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How to Manage Peatland in Indonesia (Pt 2)

Hi, everyone!


I'm back! Indri here from THINK-Research Team. I hope you are doing well wherever you are now.


As I wrote in my previous blog (https://www.su-re.co/post/how-to-manage-peatland-in-indonesia), now I will continue to write the peatland management in Indonesia. From my previous post, I wrote about the general condition of peatland and what 3R is to manage peatland in Indonesia. 3R is Rewetting, Revegetation, and Revitalisation. In this post, I will write about land-use change in the peatland sector.


As you know, managing the peatland and prevent peat fire and land-use change in peatland will contribute a lot to reduce emission as peatland can save carbon and as carbon sinks. This is because Peatland has a high conservation value (HCV) and high carbon stock (HCS). Peatlands account for only 3% of the world's land area, but their ability to absorb carbon is enormous. Peatlands store 550 gigatons of carbon or the equivalent of 30% of the carbon stored in the world's soil. If we compare in Indonesia, peatlands hold 57 gigatons or 20 times more than ordinary tropical rain forests or mineral soils (Pantau Gambut, 2018).


So, if you remember, there was a huge peat fire in 2015. Peat stores large carbon stocks so that when peatlands are drained or undergo conversion or fired, the carbon stored in peat is released into the air. WRI's analysis shows that draining one hectare of peatland in the tropics emits an average of 55 metric tons of CO2 annually, the equivalent of burning more than 6,000 gallons of gasoline (WRI, 2021).


Peat fire in Indonesia


So, if we talk about negative emission solution, in terms of contribution, the emission reduction from peatland solely is close to achieving the specified target of emission reduction in Indonesia. Therefore, the seriousness of peatland management should be sufficient based on the estimation. So, if you know from the news that there are peat fire, the problems are the emission and smoke and more than that. The peat fire will be difficult to be handled since there is a wet part. The fire will stay in the wet part like charcoal.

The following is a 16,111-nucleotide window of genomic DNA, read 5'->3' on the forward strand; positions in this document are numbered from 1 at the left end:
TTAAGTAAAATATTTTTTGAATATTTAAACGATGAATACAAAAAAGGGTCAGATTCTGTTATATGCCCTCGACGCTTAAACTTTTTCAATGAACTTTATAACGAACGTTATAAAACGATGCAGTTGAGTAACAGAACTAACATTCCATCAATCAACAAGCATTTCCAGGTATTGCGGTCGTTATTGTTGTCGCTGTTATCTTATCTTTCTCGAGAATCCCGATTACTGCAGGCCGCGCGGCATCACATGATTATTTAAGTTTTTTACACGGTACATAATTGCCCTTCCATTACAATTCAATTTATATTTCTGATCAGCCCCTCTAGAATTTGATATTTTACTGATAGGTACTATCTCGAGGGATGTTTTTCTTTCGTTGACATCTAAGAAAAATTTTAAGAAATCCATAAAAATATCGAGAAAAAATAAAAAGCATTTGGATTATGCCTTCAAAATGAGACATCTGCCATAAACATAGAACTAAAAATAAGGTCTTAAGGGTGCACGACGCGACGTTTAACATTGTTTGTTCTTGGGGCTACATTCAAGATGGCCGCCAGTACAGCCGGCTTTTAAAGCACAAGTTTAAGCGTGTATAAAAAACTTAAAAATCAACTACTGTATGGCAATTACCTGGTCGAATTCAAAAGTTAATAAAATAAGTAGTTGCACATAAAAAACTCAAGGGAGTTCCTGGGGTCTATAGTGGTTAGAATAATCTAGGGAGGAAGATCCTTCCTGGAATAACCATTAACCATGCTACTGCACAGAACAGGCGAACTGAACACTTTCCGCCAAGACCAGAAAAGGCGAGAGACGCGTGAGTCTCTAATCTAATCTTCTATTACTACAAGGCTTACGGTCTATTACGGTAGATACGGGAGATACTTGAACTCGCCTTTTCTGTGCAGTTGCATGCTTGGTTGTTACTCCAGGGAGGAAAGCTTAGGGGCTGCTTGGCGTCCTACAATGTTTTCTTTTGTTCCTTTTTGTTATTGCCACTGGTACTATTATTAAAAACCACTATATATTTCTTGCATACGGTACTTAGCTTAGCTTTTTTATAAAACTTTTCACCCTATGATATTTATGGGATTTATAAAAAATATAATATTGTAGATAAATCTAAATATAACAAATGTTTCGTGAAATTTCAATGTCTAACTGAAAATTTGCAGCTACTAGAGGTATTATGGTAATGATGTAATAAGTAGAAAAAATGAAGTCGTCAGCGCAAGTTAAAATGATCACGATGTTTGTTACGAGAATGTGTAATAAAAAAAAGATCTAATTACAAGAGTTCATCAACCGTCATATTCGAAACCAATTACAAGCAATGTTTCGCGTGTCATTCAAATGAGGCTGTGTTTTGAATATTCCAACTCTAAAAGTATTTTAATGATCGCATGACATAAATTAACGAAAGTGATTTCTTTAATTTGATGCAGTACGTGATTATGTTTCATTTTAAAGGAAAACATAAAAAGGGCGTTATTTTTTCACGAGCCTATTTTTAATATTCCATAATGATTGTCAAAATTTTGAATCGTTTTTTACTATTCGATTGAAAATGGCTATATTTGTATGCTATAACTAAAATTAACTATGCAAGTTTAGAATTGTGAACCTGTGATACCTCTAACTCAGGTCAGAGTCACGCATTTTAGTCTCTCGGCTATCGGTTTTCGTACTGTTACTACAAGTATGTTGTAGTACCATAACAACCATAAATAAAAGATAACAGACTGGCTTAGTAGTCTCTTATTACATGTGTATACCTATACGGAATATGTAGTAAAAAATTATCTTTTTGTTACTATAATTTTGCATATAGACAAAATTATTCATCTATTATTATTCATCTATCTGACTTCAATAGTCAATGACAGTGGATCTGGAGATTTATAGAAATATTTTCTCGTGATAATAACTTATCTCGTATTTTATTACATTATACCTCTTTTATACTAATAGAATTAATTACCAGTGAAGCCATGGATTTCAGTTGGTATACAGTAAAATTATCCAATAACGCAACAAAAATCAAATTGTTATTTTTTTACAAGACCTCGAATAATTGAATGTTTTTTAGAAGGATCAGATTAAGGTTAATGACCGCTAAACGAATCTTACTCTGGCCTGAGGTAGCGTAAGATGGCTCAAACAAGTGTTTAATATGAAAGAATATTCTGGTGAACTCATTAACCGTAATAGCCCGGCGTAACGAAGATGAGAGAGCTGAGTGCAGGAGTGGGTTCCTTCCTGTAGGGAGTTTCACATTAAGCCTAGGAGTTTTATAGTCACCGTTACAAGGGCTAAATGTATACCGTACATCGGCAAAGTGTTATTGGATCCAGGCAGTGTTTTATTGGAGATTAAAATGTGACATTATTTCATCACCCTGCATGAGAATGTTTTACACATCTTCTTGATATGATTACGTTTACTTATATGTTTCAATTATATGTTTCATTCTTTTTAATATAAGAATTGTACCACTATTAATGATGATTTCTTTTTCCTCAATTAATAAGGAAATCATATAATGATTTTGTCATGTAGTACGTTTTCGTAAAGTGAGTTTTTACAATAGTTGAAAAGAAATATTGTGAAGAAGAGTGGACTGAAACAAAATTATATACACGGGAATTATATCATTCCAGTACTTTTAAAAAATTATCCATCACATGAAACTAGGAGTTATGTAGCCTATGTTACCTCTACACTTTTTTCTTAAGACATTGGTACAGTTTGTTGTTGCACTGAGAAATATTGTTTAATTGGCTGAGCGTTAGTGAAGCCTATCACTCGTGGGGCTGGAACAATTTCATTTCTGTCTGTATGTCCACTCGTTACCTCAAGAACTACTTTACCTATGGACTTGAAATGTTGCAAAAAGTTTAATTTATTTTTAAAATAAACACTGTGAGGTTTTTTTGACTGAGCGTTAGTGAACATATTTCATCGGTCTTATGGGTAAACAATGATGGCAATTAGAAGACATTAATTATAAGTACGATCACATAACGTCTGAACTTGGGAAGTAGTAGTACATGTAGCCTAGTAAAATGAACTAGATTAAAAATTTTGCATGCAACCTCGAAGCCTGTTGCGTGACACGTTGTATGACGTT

Then, regarding the land-use change, there are some issues in the peatland sector. Historically in the 1980s, peatland was massively converted for agricultural land. This was attribute to the transmigration programme that mass-transfer people from Java island to less-populated islands. Many of these transmigrants were farmers and demanded vast agricultural land for their livings. In the 1980s, a policy that regulated the conversion of primary forest (non-peatland) to HTI-Industrial Plantation Forest was issued. However, in the 1990s, due to mineral land being scarce, a new scheme was issued that allowed peatland conversion to HTI. Since 2010, the competition between HTI expansion with peatland conservation was no longer happening due to the low demand for HTI commodities, e.g. timber. The timber market entered stagnancy due to the increased use of artificial woods (wood composites), reducing demands for land (Wardhana, 2021).




In addition, current and future land-use competition did not exist since 2018 due to the revision of the 2011 Forest Moratorium Law. That regulation previously only halted the issuance of new permits of primary forest and peatland conversion to the complete termination of new permit issuance. New Regulation is on Termination of New Permit Issuance and Amendment of Primary Forest and Peatland Management, a revision of its preceding policies – on Halting of New Permit Issuance and Amendment of Primary Forest and Peatland Management (Ditjen PPI KLHK, 2021). So, if this regulation is followed by all actors, the deforestation of the peatland sector will be decreased a lot.


I think I will stop here. I will continue to discuss peatland management by the communities.

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